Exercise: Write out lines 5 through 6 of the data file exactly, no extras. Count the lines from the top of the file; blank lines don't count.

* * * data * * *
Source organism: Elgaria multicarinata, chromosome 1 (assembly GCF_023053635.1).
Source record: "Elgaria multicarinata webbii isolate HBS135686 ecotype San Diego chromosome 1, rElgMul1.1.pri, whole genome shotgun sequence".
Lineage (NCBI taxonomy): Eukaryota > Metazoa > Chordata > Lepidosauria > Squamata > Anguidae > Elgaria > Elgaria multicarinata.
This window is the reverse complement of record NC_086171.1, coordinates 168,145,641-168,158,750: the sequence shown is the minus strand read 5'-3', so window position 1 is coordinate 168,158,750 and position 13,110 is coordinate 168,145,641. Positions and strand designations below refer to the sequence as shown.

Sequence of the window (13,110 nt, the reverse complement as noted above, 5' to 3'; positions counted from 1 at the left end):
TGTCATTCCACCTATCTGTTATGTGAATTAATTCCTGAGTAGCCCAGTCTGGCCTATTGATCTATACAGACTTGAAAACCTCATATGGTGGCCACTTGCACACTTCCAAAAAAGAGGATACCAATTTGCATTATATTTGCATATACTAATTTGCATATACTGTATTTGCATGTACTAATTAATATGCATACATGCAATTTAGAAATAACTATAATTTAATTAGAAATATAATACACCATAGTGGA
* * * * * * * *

Sequence of the window (13,110 nt, the reverse complement as noted above, 5' to 3'; positions counted from 1 at the left end):
TGTCATTCCACCTATCTGTTATGTGAATTAATTCCTGAGTAGCCCAGTCTGGCCTATTGATCTATACAGACTTGAAAACCTCATATGGTGGCCACTTGCACACTTCCAAAAAAGAGGATACCAATTTGCATTATATTTGCATATACTAATTTGCATATACTGTATTTGCATGTACTAATTAATATGCATACATGCAATTTAGAAATAACTATAATTTAATTAGAAATATAATACACCATAGTGGA